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Luc. Dear father, foul and substance of us all,
Mar. Suffer thy brother Marcus to inter
His noble Nephew here in virtue's nest,
That died in honour, and Lavinia's cause.
Thou art a Roman, be not barbarous.
The Greeks, upon advice, did bury Ajax,
That slew himself; and wife Laertes' fon
Did graciously plead for his funerals.
Let not young Mutius then, that was thy joy,
Be barr'd his entrance here.
Tit. Rise, Marcus, rise
The dismall'st day is this, that e'er I saw,
To be dishonour'd by my sons in Rome :
Well ; bury him, and bury me the next.
[They put him in the tomb. Luc. There lie thy bones, sweet Mutius, with thy
friends, 'Till we with trophies do adorn thy tomb!
(They all kneel, and say: No man shed tears for noble Mutius ; He lives in fame, that died in virtue's cause.
Mar. My lord, to step out of these dreary dumps,
How comes it, that the subtle Queen of Goths
Is of a sudden thus advanc'd in Rome?
Tit. I know not, Marcus; but, I know, it is :
If by device or no, the heav'ns can tell :
Is the not then beholden to the man,
That brought her for this high good Turn so far?
Yes; and will nobly him remunerate.
Flourish. Re-enter the Emperor, Tamora, Chiron, and
Demetrius, with Aaron the Moor, at one door. At the other door, Bassianus and Lavinia with others.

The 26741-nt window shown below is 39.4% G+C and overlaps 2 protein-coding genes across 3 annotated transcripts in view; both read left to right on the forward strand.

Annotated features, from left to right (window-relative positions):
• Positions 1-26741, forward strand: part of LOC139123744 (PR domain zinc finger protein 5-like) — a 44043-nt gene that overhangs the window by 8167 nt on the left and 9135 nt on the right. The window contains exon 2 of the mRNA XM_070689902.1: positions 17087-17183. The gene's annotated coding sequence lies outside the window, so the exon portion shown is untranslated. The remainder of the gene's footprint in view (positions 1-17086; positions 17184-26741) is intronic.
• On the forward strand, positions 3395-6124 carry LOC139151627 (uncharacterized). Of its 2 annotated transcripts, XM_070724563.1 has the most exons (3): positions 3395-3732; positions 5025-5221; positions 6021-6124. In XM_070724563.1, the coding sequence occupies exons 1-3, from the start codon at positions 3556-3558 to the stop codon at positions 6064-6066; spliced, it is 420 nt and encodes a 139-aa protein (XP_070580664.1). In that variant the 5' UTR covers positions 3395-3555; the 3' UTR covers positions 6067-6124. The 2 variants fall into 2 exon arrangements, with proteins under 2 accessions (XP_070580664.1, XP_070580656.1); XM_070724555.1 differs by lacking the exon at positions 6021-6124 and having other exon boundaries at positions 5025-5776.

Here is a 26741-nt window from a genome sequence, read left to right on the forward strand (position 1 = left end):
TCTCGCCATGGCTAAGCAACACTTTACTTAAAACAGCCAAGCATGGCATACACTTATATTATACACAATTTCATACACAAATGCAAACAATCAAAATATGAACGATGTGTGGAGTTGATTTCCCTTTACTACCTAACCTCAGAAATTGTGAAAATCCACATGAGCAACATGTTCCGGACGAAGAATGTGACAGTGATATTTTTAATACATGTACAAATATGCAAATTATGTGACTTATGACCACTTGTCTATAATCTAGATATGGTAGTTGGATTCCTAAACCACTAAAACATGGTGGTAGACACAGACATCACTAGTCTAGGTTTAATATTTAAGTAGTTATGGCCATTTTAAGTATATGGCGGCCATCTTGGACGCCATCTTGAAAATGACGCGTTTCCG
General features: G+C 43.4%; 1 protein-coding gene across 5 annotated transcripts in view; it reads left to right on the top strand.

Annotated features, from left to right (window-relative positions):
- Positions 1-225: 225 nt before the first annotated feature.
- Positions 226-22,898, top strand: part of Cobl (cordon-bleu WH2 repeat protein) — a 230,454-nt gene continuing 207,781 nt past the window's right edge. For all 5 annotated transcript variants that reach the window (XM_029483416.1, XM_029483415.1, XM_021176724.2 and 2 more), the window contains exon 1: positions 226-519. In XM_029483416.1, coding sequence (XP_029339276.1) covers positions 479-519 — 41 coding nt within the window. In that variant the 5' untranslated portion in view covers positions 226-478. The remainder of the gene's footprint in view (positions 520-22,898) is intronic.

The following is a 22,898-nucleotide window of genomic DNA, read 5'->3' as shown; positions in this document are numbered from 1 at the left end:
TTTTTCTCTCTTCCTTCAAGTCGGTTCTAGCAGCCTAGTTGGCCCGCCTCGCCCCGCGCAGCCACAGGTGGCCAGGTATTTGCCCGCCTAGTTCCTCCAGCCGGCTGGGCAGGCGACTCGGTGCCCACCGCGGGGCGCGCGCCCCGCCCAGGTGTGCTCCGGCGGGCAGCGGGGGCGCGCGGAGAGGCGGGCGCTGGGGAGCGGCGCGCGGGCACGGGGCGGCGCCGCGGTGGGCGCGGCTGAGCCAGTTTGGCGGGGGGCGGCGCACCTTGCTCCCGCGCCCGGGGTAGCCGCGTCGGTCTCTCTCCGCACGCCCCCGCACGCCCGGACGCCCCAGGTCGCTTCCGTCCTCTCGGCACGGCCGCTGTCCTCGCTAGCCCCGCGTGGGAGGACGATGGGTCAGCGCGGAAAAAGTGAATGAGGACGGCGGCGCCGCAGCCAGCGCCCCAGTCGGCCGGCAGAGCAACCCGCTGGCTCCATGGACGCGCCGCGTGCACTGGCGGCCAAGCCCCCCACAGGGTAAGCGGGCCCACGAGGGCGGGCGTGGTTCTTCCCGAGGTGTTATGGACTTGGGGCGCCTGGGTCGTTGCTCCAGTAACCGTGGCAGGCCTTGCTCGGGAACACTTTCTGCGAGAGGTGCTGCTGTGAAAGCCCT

Sat. So, Baffianus, you have plaid your prize ; God give you joy, Sir, of your gallant bride.
yours, my lord; I say no more, Nor wish no less, and so I take my leave. Sat. Traytor, if Rome have law, or we have power,
Thou and thy faction shall repent this Rape.
Bas. Rape call you it, my lord, to seize my own,
My true-betrothed love, and now my wife?
But let the laws of Rome determine all ;
Mean while I am pofseft of that is mine.
Sat. 'Tis good, Sir; you are very short with us,
But, if we live, we'll be as sharp with you.
Baf. My lord, what I have done, as best I may,
Answer I must, and shall do with my life;
Only thus much I give your Grace to know,
By all the duties which I owe to Rome,
This noble gentleman, lord Titus here,
Is in opinion and in honour wrong'd;
'That in the rescue of Lavinia,
With his own hand did say his youngest son,
In zeal to you, and highly mov'd to wrath
To be controul'd in that he frankly gave ;
Receive him then to favour, Saturnine ;
That hath expreft himself in all his deeds,
A father and a friend to thee, and Rome.
Tit. Prince Baffianus, leave to plead my deeds,
'Tis thou, and those, that have dishonour'd me :
Rome and the righteous heavens be my judge,
How I have lov'd and honour'd Saturnine.